Scheduling challenge leads to a detailed Scobee tour for elementary students

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Fifth-grader Sofia Lynton, 10, illuminates the teeth of classmate Shaelyn Marks, 10, using a temperature reader gun with her hand in a glove box in the space station during the VIP grand opening of Scobee Education Center Oct. 31, 2014. Students from Scobee Elementary were selected for a field trip to the center. File

Students at this college can visit the planetarium for $2 on Fridays.

By Rogelio Escamilla

Dilley Elementary School students traveled 73 miles to visit Scobee Planetarium Feb. 26.

The tour for 74 fifth-graders and more than five chaperones was led by center Director Rick Varner; He explained NASA missions and astronauts in the main floor of Scobee Education Center.

The planetarium is inside the larger center, which also includes the Challenger Learning Center and observatory.

Varner said the Dilley field trip didn’t go as planned.

“The students were supposed to just visit the planetarium,” he said. “Dilley was running late, so we had them switch time spots with a different school that was early so they could get the most out of their experience.”

The school they switched with was Gonzales High School’s astronomy club, which arrived early to the planetarium.

Varner said scheduling difficulty left the Dilley group with additional time as the Gonzales students were already in the planetarium after switching their time spots.

The Dilley students were then split into two groups.

One was given the tour inside, the other took part in a solar system scale activity between Lot 21 and the center.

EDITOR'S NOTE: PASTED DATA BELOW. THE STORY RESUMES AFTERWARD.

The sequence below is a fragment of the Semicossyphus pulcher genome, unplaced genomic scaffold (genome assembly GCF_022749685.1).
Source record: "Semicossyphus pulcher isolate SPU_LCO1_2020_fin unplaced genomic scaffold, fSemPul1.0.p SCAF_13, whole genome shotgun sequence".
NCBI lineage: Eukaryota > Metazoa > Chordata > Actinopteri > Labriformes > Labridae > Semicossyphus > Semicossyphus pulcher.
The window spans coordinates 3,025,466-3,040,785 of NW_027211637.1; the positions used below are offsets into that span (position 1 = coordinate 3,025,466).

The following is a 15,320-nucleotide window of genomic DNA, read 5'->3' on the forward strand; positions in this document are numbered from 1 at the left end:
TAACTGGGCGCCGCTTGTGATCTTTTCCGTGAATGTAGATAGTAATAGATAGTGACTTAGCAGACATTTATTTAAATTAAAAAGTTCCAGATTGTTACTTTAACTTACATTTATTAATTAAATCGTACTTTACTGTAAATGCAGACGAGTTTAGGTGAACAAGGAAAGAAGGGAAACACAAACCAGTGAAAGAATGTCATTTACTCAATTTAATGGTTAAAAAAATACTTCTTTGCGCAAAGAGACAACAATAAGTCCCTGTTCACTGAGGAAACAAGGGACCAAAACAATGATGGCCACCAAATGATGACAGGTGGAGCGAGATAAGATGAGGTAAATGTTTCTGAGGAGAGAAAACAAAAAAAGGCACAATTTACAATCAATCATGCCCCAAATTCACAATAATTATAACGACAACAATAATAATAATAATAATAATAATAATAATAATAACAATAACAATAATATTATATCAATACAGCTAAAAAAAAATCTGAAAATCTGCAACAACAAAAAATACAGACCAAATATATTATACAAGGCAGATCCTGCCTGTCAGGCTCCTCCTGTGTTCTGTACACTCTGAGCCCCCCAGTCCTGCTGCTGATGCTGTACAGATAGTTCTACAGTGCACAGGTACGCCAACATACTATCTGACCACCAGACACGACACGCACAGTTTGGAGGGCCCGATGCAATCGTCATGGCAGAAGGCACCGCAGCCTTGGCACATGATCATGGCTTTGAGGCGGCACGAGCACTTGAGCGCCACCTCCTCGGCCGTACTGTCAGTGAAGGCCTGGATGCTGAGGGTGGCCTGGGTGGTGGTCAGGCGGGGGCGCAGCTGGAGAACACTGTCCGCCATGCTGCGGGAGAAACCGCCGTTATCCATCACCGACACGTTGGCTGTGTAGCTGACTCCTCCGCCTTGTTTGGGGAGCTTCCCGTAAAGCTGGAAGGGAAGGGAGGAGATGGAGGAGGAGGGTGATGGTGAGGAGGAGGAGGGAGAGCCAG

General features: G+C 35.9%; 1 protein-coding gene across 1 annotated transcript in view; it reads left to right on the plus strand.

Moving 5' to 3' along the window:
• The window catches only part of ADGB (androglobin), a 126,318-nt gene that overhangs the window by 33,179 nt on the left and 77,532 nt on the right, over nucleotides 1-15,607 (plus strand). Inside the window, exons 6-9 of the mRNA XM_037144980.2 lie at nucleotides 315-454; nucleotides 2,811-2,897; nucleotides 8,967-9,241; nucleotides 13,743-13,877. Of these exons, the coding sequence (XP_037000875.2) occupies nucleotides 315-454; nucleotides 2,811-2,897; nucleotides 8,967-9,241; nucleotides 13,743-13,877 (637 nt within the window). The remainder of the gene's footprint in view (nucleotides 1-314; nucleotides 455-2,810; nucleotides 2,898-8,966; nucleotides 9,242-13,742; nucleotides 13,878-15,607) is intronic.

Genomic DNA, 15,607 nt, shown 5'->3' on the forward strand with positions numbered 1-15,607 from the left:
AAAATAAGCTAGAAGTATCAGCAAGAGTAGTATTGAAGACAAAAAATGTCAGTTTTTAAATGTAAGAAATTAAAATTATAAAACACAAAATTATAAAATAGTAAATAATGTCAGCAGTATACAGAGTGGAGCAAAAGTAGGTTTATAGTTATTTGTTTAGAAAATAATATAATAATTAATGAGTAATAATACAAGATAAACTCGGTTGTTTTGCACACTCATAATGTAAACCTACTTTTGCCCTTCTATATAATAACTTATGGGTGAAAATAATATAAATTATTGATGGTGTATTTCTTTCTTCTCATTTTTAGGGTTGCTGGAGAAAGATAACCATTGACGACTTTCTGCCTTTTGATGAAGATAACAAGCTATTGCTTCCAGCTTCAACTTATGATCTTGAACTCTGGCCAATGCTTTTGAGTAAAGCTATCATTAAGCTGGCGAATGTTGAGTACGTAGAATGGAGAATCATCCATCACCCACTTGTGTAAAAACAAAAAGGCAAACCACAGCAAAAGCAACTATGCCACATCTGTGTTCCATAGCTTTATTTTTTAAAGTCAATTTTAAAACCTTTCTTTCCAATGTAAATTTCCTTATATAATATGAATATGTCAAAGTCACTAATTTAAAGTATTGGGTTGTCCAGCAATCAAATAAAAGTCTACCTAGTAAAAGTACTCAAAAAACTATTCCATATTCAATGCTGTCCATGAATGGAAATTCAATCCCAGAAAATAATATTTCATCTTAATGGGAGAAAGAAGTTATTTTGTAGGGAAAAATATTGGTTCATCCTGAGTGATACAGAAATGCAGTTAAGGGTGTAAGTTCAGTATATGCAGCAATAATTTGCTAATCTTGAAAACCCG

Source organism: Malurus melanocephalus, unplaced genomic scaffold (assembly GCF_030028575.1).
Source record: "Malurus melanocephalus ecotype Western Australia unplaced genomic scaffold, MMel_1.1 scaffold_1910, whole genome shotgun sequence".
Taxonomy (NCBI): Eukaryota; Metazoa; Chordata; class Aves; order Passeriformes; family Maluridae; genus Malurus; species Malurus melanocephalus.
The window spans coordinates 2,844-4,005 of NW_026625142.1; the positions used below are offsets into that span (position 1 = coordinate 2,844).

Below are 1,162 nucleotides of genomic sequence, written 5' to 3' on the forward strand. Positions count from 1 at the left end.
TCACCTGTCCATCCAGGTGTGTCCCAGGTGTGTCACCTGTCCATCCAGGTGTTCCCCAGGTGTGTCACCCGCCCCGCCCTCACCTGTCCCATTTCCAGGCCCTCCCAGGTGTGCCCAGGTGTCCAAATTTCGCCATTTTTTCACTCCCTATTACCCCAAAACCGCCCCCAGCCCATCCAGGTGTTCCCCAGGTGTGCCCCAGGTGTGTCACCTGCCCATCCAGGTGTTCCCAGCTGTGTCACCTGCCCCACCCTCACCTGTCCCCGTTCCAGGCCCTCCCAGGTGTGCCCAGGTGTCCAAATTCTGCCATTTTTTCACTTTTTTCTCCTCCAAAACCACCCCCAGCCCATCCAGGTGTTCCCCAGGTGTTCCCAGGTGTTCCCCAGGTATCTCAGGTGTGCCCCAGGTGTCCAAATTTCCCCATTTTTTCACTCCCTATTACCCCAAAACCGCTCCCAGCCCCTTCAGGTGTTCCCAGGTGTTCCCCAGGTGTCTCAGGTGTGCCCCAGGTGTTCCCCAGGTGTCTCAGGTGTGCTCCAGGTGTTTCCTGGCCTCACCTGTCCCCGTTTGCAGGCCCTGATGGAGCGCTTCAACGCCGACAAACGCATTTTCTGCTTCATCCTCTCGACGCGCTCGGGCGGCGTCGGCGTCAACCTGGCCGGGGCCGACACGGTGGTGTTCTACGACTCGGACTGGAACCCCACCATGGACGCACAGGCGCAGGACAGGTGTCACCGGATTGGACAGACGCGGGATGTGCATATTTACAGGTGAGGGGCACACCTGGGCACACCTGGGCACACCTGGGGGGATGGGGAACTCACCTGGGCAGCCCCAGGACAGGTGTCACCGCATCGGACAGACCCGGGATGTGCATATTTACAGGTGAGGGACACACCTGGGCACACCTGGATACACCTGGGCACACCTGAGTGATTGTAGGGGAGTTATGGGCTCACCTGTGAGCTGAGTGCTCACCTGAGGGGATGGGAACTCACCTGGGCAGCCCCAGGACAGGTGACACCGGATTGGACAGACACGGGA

The activity teaches students about distances between planets using metal plaques, engraved with the names of planets, embedded in the sidewalk.

James Russell

Some of the items he explained to the students included a 16 mm film that documented the medical examinations of astronauts who went to the moon, a painting of astronaut Buzz Aldrin and his autograph, the Apollo moon missions and moon rocks that are locked in a safe in the center.

Edward Austin, chaperone and social studies teacher, said the last time he visited was in 1967 or 1968.

“I remember coming here back when the Tower of Americas was being built,” Austin said.

“The planetarium now is way more advanced. It has more visual effects. It’s crazy the technology their generation has now; it’ll be interesting to see what happens in the future.”

The planetarium was remodeled 2012-2014, when the Challenger Center was opened.

Paraprofessional chaperone Odessa Mata said taking a fifth-grade field trip to Scobee has been a tradition at Dilley.

“This is also my first time visiting here,” she said. “My hope is they can learn more than what they can in the classroom. They get to see more hands-on, more advanced things than what they get to see inside a classroom.”

Patrick Lanclos, member of the San Antonio Astronomical Association, guides Tré Newsoma, 11, look through one of the telescopes set up Feb. 6, 2009, next to Scobee Education Center. File

Mata said this is her first year teaching fifth-graders.

Parent chaperone Troy Gonzales said he visited Scobee when he was in school in Pearsall in 1998 or 1999.

“I hope they learn more about the astronauts,” he said. “And the amount of time and effort it takes them to do just one thing. That’s pretty crazy.”

Varner said Scobee doesn’t typically do random tours.

Students and employees at this college can visit the planetarium for $2 on Friday evenings. All that’s required is an Alamo Colleges ID.

The education center is free to enter and walk around, and the observatory is open 10 p.m. Fridays, depending on the weather.

School groups visiting the planetarium Monday-Thursday usually get a reduced rate of $100 per 32 individuals.


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